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What is Montessori?


Montessori is a philosophy and a method of education which emphasizes the potential of the young child. It develops this potential by utilizing specially trained teachers and special teaching materials. The Montessori materials help the child to understand what he/she learns by associating an abstract concept with a concrete sensorial experience. The Montessori method stresses that children learn and progress at their own pace.


       The Montessori environments are “prepared environments” meaning that the structure and materials within the environment are developmentally appropriate, structured from within and sequentially presented on the shelf and to the child. The classrooms are beautiful, appealing and logically structured. The natural materials, the neatness, and child size objects, as well as the freedom with which the children move are often striking to the observer.


       Dr. Montessori believed that one of the most important conditions for natural development was freedom of movement, so that the child could interact with his or her environment, adjust to it, and achieve harmony. The adult can help the child by allowing maximum freedom within an appropriately structured environment, filled with interesting and inviting lessons that are pleasing to the young child. Children are the caretakers of their environment and are comforted by its order and beauty. Children accomplish on task before starting another one, including the replacing of the materials on the shelf for someone else to use. The children are free to find work that they have been presented, and they may work with those materials for as long as they wish. Children are free to interact with each other, work together or be by themselves. By working in a free environment, children learn self-discipline, concentration, individuality, obedience, and how to build up positive social interactions. Visitors are impressed with the love with which the children choose their work and enjoy their life in the classroom.


       Once the environment exists, the teacher will become the link between it and the children. Dr. Montessori stated the teacher must be a dynamic link with a great variety of qualities, such as knowledge, patience, observation, discrimination, tact, experience, and above all charity. The main function of the teacher is to assist the child to reach perfection through his/her own efforts. In the prepared environment, the child can do things for himself/herself – live his/her own life- without the immediate help of adults. Therefore, in a Montessori environment the children are to be increasingly active, while the teacher is increasingly passive.

       Within the prepared environment, the teacher utilizes “theFundamental Lesson” to introduce the material and activities to a child. The purpose of this lesson is to present the child with a key to the materials and explore their possibilities. She will observe his/her reactions and will experiment with different approaches to him/her.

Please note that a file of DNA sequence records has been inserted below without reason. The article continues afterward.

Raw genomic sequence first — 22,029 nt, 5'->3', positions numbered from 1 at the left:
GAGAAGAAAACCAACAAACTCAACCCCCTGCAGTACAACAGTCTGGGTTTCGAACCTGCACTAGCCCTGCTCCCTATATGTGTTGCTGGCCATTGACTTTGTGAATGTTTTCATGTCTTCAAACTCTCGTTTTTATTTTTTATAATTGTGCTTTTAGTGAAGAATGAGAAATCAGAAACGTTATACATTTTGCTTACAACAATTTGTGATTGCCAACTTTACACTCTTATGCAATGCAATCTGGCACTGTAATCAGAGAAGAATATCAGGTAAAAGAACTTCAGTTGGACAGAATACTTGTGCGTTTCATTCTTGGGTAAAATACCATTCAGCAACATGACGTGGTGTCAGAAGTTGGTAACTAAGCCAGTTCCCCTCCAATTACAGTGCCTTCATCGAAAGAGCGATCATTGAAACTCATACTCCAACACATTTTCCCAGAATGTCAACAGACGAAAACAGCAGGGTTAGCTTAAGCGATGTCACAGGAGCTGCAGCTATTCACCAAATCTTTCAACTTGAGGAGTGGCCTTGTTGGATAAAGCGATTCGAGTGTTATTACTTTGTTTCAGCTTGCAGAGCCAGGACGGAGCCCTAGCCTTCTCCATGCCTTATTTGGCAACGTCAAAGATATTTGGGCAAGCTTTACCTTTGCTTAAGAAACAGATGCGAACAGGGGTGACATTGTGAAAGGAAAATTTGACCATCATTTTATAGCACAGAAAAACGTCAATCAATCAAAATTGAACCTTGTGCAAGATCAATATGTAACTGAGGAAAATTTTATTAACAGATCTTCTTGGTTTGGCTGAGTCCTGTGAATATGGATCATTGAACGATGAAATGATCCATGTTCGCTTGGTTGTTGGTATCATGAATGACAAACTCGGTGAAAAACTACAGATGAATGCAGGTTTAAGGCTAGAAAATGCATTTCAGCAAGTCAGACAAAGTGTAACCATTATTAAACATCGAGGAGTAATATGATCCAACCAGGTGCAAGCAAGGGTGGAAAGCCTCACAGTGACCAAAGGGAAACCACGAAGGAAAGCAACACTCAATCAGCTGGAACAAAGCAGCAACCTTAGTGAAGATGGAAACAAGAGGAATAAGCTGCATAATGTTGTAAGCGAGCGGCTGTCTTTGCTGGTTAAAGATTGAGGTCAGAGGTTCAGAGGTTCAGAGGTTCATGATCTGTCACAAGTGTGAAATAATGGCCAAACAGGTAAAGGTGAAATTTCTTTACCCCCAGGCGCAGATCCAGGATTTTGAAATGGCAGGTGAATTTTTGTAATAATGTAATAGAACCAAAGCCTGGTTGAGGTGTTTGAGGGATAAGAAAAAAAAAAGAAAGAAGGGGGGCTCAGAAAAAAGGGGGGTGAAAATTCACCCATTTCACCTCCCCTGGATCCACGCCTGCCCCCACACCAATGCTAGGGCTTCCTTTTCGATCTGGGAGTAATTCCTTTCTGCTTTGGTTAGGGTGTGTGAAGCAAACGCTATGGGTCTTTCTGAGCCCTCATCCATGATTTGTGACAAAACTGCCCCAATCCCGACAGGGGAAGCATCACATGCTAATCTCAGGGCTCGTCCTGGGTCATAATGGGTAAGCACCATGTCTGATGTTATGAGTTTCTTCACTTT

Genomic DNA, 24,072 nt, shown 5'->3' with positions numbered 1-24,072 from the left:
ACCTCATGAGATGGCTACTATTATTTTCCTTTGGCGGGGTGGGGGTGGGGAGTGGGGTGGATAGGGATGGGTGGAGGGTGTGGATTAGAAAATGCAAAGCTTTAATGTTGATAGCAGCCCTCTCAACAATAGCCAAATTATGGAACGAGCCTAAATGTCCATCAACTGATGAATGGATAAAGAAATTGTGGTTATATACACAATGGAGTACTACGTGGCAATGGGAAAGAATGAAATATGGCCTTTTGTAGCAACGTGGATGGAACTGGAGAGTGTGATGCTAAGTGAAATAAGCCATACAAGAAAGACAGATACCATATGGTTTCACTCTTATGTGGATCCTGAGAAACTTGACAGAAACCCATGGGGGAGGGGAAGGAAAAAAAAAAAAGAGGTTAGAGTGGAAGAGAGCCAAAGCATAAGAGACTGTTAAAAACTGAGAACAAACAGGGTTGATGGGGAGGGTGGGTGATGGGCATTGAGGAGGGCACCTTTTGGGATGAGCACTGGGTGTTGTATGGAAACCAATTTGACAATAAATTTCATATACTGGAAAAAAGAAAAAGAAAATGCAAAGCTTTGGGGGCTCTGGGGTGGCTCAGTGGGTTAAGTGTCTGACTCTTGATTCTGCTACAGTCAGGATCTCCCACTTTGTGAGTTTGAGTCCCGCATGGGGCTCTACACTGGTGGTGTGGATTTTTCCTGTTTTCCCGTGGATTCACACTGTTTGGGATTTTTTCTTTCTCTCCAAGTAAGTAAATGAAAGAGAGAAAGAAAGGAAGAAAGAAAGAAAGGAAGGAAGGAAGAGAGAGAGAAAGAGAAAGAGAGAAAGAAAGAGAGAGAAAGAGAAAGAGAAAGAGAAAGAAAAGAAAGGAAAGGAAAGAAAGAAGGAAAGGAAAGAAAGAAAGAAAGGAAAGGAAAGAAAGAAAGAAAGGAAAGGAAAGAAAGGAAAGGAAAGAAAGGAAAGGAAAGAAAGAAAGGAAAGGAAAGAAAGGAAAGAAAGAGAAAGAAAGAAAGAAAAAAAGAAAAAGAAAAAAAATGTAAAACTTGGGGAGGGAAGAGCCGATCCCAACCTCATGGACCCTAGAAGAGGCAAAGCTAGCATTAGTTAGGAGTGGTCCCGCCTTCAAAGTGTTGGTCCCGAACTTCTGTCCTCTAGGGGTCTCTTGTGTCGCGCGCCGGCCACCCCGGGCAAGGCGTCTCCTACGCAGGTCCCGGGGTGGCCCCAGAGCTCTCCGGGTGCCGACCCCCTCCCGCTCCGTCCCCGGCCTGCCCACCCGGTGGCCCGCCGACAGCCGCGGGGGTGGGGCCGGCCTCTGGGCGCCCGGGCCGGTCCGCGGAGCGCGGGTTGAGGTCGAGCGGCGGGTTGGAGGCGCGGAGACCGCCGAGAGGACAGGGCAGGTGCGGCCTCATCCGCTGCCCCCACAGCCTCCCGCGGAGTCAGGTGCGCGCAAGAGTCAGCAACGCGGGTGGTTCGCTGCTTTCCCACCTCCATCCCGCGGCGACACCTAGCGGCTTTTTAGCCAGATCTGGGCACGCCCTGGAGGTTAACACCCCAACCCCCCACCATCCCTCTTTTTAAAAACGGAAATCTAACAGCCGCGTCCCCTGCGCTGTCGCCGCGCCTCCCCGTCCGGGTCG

The fundamental lesson is presented in an orderly, precise manner, with simple objective and brief instructions in order to keep the child’s interest in what the teacher is offering. The teacher also uses a “Three Period Lesson” to introduce a lesson, to assist the child in learning the names of things (new vocabulary), and numbers. It is a 3 step procedure and words are introduced after the child has a sensorial experience with the material.


       When young children explore through their environment, it resembles the actions of true mathematicians. The children search for patterns and seek to understand every kind of pattern. Dr. Montessori observed that the child’s mind seeks to make sense of things and uses order to accomplish it. This she called “the Mathematical Mind”.


       The Montessori curriculum and the materials are roughly divided into four categories: the Practical Life (the daily-living exercises involving the physical care of person and environment), Sensorial or academics (Mathematics and Language), the Cultural (Botany, Zoology, History, Geography, and Science) and the Creative (Art, Music, Literature and Drama). There are six basic components to the Montessori classroom environment. They deal with the concepts of freedom, structure and order, reality and nature, beauty and atmosphere, the Montessori materials, and the development of community of life.


       Montessori classrooms are almost always models of carefully designed and managed. While the children work independently, their social skills and compassion are normally well developed and discipline is rarely a problem. At the center, a child’s experience in a Montessori environment is a drive towards independence. This includes independence in self-care, thought, and action. A Montessori environment educates and helps to develop the whole child by creating an environment where a child has freedom within limits, an ability to practice both social and academic skills, and the room to nurture his or her emotional and spiritual needs. Dr. Montessori believed that each child can develop into his or her best self; an independent person who is able to act appropriately as a global citizen and contribute to help create a better world and community for all of us.


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